June 15, 2012

Lakota stories on National Geographic website

Native Sun News: National Geographic will feature Oglala stories

By Evelyn Red LodgeCountless times the Lakota people have said they are misrepresented in the mainstream media. For the Oglala Lakota of the Pine Ridge Reservation, that is about to change.

The online version of National Geographic magazine will publish the unedited stories of any Oglala Lakota living on the Pine Ridge Reservation who is at least 13 years old. The date of publication is July 15.

International photojournalist Aaron Huey has been working for the last seven years to give the Oglala people a voice.

Huey contacted Native Sun News to help spread the word that this is the Oglala people’s chance to tell their stories in mainstream media–and without focusing on poverty, violence and alcoholism as seen in past mainstream media representations.
Comment:  For more on National Geographic, see Navajo Cops Hypes the Supernatural and "Digger" Shows Promote Archaeological Looting.

1 comment:

Rob said...

More on how this project came about:


Photographing, and Listening to, the Lakota

A few months after the Lens piece was published, Mr. Huey received over 40 letters from students at the Jesuit-run Red Cloud High School. Many of the letters asked why he couldn’t show families like theirs: sober, employed, “normal.” The students wanted him to balance the story and to include them. The letters stuck with Mr. Huey.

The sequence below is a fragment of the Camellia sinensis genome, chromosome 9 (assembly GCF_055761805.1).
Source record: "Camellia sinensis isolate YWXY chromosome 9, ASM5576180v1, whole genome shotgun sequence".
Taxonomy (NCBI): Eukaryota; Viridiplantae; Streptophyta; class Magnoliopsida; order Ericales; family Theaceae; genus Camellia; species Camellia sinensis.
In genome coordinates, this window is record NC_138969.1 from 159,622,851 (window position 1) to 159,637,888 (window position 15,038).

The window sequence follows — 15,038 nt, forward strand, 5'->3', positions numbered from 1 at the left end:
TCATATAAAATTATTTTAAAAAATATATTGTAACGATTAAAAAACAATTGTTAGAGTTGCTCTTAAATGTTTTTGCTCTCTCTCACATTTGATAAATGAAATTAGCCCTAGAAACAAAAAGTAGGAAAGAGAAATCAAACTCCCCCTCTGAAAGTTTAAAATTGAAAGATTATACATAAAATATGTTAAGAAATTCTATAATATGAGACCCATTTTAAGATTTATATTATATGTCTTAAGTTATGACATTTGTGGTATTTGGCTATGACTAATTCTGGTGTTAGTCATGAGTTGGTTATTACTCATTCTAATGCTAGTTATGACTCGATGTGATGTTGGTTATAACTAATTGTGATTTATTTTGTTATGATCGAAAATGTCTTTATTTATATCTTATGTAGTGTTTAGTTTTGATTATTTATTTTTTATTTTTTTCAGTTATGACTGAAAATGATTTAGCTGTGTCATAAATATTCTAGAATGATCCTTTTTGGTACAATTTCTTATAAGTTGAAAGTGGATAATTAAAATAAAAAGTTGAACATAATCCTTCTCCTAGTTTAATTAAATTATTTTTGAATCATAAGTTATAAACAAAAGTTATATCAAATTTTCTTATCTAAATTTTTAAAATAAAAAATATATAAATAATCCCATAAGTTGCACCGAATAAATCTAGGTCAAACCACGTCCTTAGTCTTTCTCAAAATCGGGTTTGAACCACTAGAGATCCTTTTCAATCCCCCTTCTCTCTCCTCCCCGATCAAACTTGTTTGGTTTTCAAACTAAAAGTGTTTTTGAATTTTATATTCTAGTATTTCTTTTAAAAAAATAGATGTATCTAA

“I had been dissatisfied for years with the limitations of traditional journalism,” he said.

“A flaw of all journalism is that someone else is telling your story,” he said. “It was always through my lens, and they felt like that lens was distorted.”

During a yearlong John S. Knight Journalism Fellowship at Stanford University, Mr. Huey was able to distill his experiences and work on possible solutions to his problem of journalistic representation. Working closely with Jonathan Harris, founder of Cowbird, a participatory journalism and storytelling Web site, Mr. Huey developed a plan to help the Oglala Lakota tell their own stories, in their own words, and with their own photos.